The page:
Genotypic differences of MCAD deficiency in the Asian population

Novel genotype and clinical symptoms preceding newborn screening notification

Regina Ensenauer, Jennifer L. Winters, Patricia A. Parton, David F. Kronn, Jong Won Kim, Dietrich Matern, Piero Rinaldo, Si Houn Hahn

Research output: Contribution to journalArticle

27 Citations (Scopus)

Abstract

Purpose: In contrast to its high prevalence in Caucasians, medium-chain acyl-CoA dehydrogenase (MCAD) deficiency is reported to be an extremely rare metabolic disorder in the Asian population. The common MCAD gene (ACADM) mutation 985A>G (p.K329E), accounting for the majority of cases in Caucasians, has not been detected in this ethnic group, and the spectrum of ACADM mutations has remained unknown. Method: Biochemical genetic testing including plasma acylcarnitine and urine acylglycine analyses, as well as sequencing of ACADM was performed in a Korean family with a newborn who had an elevated octanoyl (C8) carnitine concentration by newborn screening (NBS). Genotyping of 50 Korean newborns with normal NBS results was performed. Result: We report the identification of the first Korean patient with MCAD deficiency, caused by a novel missense mutation in ACADM, 843A>T (R281S), and a 4-bp deletion, c.449_452delCTGA. The patient became symptomatic before notification of the abnormal NBS result. Both the father and a brother who were identified as carriers for the 4-bp deletion had mildly elevated plasma C8 and C10:1 carnitine concentrations, whereas the acylcarnitine profile was normal in the mother who carries the missense mutation. Conclusion: The 4-bp deletion may represent a common Asian ACADM mutation, considering that it recently has also been found in two of the three Japanese patients in whom genotyping was performed. Greater availability of MCAD mutation analysis is likely to unravel the molecular basis of MCAD deficiency in the Asian population that might differ from Caucasians.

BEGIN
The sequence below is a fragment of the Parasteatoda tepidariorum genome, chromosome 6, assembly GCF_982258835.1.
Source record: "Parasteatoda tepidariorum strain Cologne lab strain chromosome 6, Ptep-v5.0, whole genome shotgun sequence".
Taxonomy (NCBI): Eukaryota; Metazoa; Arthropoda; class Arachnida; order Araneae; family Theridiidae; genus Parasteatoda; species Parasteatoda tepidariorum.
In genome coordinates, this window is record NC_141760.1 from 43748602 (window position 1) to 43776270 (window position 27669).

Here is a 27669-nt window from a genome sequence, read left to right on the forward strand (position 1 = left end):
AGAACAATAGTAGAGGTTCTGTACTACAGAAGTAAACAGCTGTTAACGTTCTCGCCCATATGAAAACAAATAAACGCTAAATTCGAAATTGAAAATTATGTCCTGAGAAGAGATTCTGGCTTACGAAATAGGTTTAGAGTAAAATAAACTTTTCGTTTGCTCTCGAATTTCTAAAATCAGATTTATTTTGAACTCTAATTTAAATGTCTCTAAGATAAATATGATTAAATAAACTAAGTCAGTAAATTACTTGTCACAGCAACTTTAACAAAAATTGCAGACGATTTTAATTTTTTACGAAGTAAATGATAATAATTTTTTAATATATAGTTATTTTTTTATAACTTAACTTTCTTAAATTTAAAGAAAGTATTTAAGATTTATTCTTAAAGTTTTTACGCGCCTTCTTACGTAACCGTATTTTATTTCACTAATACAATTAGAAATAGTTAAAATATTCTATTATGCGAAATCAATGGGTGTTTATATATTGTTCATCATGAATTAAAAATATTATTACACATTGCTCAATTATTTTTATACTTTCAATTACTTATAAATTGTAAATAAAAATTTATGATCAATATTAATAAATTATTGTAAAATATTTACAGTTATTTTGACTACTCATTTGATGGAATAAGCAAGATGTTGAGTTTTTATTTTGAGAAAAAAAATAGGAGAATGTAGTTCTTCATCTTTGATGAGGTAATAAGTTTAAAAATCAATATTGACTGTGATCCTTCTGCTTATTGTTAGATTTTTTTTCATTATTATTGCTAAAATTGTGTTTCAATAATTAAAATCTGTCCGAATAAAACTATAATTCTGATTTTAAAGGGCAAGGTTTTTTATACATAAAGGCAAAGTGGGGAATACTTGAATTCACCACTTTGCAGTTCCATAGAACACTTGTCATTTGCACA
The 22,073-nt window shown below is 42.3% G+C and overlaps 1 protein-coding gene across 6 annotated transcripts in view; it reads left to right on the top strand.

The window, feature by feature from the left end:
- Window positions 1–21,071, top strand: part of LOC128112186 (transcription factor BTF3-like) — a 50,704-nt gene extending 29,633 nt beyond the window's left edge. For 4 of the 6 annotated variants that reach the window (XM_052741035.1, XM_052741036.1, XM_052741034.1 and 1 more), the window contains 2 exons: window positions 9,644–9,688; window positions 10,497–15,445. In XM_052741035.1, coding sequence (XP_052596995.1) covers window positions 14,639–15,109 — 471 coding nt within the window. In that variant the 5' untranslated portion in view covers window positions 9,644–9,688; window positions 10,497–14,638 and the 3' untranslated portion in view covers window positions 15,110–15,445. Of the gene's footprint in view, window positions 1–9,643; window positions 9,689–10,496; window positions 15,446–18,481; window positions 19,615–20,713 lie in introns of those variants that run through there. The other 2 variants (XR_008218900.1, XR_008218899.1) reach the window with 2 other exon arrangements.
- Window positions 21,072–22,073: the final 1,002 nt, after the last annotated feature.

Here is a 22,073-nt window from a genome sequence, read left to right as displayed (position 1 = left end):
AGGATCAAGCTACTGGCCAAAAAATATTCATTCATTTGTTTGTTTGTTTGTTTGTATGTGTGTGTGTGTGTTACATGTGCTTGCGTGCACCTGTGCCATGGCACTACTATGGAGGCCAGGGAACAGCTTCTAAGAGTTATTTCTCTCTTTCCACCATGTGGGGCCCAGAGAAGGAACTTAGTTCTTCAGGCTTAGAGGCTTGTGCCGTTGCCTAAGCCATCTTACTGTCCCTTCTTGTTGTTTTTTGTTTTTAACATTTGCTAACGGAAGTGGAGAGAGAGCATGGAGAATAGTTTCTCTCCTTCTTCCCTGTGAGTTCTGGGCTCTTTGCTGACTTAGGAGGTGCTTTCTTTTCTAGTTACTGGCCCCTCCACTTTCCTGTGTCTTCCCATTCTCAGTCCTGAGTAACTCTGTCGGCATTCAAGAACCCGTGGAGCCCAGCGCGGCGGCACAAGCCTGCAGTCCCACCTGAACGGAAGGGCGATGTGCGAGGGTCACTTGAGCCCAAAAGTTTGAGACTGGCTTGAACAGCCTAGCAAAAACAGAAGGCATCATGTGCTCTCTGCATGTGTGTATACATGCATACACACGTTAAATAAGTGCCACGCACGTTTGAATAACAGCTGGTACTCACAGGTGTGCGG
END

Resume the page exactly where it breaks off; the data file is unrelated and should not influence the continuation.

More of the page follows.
Original languageEnglish (US)
Pages (from-to)339-343
Number of pages5
JournalGenetics in Medicine
Volume7
Issue number5
DOIs
StatePublished - May 2005

Fingerprint

Genotype
Newborn Infant
Acyl-CoA Dehydrogenase
Mutation
Carnitine
Population
Missense Mutation
Genetic Testing
Ethnic Groups
Fathers
Siblings
Molecular Biology
Mothers
Medium chain acyl CoA dehydrogenase deficiency
Urine
Genes
acylcarnitine

Keywords

  • Asian
  • Genotype
  • Korean
  • MCAD deficiency
  • Newborn screening

ASJC Scopus subject areas

  • Genetics(clinical)
  • Genetics

Cite this

Genotypic differences of MCAD deficiency in the Asian population : Novel genotype and clinical symptoms preceding newborn screening notification. / Ensenauer, Regina; Winters, Jennifer L.; Parton, Patricia A.; Kronn, David F.; Kim, Jong Won; Matern, Dietrich; Rinaldo, Piero; Hahn, Si Houn.

In: Genetics in Medicine, Vol. 7, No. 5, 05.2005, p. 339-343.

Research output: Contribution to journalArticle

Ensenauer, Regina ; Winters, Jennifer L. ; Parton, Patricia A. ; Kronn, David F. ; Kim, Jong Won ; Matern, Dietrich ; Rinaldo, Piero ; Hahn, Si Houn. / Genotypic differences of MCAD deficiency in the Asian population : Novel genotype and clinical symptoms preceding newborn screening notification. In: Genetics in Medicine. 2005 ; Vol. 7, No. 5. pp. 339-343.
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AU - Rinaldo, Piero